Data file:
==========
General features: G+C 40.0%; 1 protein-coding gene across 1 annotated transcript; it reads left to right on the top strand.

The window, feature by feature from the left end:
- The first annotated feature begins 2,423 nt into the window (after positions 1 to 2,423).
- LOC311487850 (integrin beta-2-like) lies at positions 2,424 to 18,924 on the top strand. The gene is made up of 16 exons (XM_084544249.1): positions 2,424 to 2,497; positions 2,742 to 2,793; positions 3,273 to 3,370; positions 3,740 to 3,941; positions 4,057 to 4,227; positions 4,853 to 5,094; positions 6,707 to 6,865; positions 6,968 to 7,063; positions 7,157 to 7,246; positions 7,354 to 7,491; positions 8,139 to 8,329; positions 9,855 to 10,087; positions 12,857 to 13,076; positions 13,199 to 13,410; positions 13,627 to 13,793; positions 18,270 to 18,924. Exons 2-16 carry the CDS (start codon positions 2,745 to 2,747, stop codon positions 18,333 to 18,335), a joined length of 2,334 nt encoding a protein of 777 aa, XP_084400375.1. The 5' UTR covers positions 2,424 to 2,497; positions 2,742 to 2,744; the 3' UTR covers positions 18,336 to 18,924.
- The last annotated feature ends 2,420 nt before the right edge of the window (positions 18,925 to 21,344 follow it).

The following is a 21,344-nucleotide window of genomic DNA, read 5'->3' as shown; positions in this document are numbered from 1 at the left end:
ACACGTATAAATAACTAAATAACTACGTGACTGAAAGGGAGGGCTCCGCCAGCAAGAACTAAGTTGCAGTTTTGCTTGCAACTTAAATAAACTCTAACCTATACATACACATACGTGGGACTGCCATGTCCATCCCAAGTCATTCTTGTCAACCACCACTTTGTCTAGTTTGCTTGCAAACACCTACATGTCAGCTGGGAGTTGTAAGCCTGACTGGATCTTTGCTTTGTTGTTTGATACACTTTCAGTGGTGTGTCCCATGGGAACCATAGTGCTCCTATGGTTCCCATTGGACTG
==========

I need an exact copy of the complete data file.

General features: G+C 40.0%; 1 protein-coding gene across 1 annotated transcript; it reads left to right on the top strand.

The window, feature by feature from the left end:
- The first annotated feature begins 2,423 nt into the window (after positions 1 to 2,423).
- LOC311487850 (integrin beta-2-like) lies at positions 2,424 to 18,924 on the top strand. The gene is made up of 16 exons (XM_084544249.1): positions 2,424 to 2,497; positions 2,742 to 2,793; positions 3,273 to 3,370; positions 3,740 to 3,941; positions 4,057 to 4,227; positions 4,853 to 5,094; positions 6,707 to 6,865; positions 6,968 to 7,063; positions 7,157 to 7,246; positions 7,354 to 7,491; positions 8,139 to 8,329; positions 9,855 to 10,087; positions 12,857 to 13,076; positions 13,199 to 13,410; positions 13,627 to 13,793; positions 18,270 to 18,924. Exons 2-16 carry the CDS (start codon positions 2,745 to 2,747, stop codon positions 18,333 to 18,335), a joined length of 2,334 nt encoding a protein of 777 aa, XP_084400375.1. The 5' UTR covers positions 2,424 to 2,497; positions 2,742 to 2,744; the 3' UTR covers positions 18,336 to 18,924.
- The last annotated feature ends 2,420 nt before the right edge of the window (positions 18,925 to 21,344 follow it).

The following is a 21,344-nucleotide window of genomic DNA, read 5'->3' as shown; positions in this document are numbered from 1 at the left end:
ACACGTATAAATAACTAAATAACTACGTGACTGAAAGGGAGGGCTCCGCCAGCAAGAACTAAGTTGCAGTTTTGCTTGCAACTTAAATAAACTCTAACCTATACATACACATACGTGGGACTGCCATGTCCATCCCAAGTCATTCTTGTCAACCACCACTTTGTCTAGTTTGCTTGCAAACACCTACATGTCAGCTGGGAGTTGTAAGCCTGACTGGATCTTTGCTTTGTTGTTTGATACACTTTCAGTGGTGTGTCCCATGGGAACCATAGTGCTCCTATGGTTCCCATTGGACTG